Different Cases of SAS Concatenate Data Sets with SET Statement

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Previously, we studied SAS Functions, now we will move on to a very easy and interesting method to combine two data sets in SAS programming i.e. SAS concatenate data sets.

After the end of this tutorial, you will be able to understand SAS concatenate datasets and different cases of concatenating data sets.

What is SAS Concatenate Data Sets?

We come across different types of SAS datasets and many times we would want to combine two data sets to have a clear idea about our analysis. The SET statement is used to concatenate two datasets in SAS.

If there are two data sets, say one has 2 observations and the other has 3 observations, then, our SAS concatenate dataset will have 5 observations. The order of observations is sequential. All observations from the first data set are followed by all observations from the second data set, and so on.

Below is the syntax of a SET statement in SAS

SET data-set 1 data-set 2 data-set 3.....;

Data-set 1, data-set 2 and data-set 3 are names of the data sets we wish to combine.

For example – suppose the data set store1 contains three variables, store (number), day (of the week), and sales (in dollars):

Store        Day           Sales
1               M             1200
1               T              1435
1               W             1712
1               R              1529
1               F              1920
1               S              2325

and the data set store2 contains the same three variables:

Store         Day           Sales
2                M            2215
2                T             2458
2                W            1798
2                R             1692
2                F             2105
2                S             2847

For SAS concatenate data sets, you simply specify a list of data set names in one SET statement.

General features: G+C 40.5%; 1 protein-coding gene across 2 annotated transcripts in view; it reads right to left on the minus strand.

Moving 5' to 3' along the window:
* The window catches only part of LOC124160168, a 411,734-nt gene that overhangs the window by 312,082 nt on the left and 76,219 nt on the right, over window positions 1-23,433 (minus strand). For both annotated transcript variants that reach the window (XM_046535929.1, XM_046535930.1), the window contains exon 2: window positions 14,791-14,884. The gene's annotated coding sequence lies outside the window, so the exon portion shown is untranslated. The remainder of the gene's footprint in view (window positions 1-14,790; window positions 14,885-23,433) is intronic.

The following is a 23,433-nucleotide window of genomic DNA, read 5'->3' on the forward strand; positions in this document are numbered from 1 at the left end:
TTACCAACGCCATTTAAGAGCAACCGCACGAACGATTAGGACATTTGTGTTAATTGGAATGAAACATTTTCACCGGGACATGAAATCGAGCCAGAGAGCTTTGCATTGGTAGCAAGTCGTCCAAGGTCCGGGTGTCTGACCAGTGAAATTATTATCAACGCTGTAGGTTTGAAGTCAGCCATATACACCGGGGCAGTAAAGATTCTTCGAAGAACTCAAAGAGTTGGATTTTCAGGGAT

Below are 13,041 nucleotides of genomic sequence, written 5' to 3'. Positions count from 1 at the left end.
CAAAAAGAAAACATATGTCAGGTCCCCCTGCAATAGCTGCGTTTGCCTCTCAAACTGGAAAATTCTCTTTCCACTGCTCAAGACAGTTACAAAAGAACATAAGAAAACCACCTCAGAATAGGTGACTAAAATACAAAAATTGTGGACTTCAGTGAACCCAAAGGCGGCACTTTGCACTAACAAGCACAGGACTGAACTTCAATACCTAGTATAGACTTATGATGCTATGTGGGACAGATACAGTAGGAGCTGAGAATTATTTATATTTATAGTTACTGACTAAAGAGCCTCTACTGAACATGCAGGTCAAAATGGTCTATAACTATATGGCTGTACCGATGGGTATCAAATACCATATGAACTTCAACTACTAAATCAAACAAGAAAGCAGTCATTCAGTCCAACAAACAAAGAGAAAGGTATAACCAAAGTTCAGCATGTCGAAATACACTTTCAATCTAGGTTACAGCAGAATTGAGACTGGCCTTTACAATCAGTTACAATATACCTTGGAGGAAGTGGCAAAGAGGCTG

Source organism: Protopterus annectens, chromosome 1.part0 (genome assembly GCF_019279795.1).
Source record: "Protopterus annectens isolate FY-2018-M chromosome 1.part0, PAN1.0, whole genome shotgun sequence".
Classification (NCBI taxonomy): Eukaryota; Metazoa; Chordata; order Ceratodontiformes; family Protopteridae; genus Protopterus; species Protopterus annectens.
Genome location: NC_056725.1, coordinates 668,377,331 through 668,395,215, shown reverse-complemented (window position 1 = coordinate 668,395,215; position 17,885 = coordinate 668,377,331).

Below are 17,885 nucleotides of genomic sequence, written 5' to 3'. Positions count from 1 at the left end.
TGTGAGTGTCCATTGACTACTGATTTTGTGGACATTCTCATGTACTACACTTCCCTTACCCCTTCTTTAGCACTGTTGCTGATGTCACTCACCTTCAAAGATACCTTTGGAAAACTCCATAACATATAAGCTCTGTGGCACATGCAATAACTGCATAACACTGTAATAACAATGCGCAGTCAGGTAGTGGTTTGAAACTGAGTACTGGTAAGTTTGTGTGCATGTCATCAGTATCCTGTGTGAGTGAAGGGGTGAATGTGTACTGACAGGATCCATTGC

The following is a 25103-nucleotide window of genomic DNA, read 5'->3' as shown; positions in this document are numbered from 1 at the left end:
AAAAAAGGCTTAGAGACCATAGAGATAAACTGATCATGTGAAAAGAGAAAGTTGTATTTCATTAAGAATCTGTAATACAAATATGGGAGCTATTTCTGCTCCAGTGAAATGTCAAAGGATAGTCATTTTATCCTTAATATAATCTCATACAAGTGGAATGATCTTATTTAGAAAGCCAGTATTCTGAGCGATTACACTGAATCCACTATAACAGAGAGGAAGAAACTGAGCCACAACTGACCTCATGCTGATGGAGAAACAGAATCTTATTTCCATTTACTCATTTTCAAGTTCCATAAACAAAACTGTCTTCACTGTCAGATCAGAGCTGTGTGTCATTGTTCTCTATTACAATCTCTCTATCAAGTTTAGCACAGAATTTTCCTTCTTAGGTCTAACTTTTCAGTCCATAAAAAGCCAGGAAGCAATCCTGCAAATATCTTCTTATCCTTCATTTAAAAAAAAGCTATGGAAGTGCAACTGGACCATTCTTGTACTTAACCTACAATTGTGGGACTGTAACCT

DATA store1;
      input Store Day $ Sales;
1    M    1200
1    T    1435
1    W    1712
1    R    1529
1    F    1920
1    S    2325
DATA store2;
      input Store Day $ Sales;
2    M   2215
2    T   2458
2    W   1798
2    R   1692
2    F   2105
2    S   2847
DATA bothstores;
      set store1 store2;
PROC PRINT data = bothstores;
       title ‘ The bothstores dataset’;

The output of the above program will look like:
Store      Day        Sales
1             M           1200
1             T             1435
1             W            1712
1             R             1529
1             F             1920
1             S             2325
2             M             2215
2             T             2458
2             W            1798
2             R             1692
2             F              2105
2             S             2847

Different Cases of Concatenating Data Sets

In the above example, we saw that both datasets had three variables so it was easy to concatenate them. But, what happens if the variables are different, or of different lengths or of different names? Let us understand this from SAS Concatenate Datasets in different cases.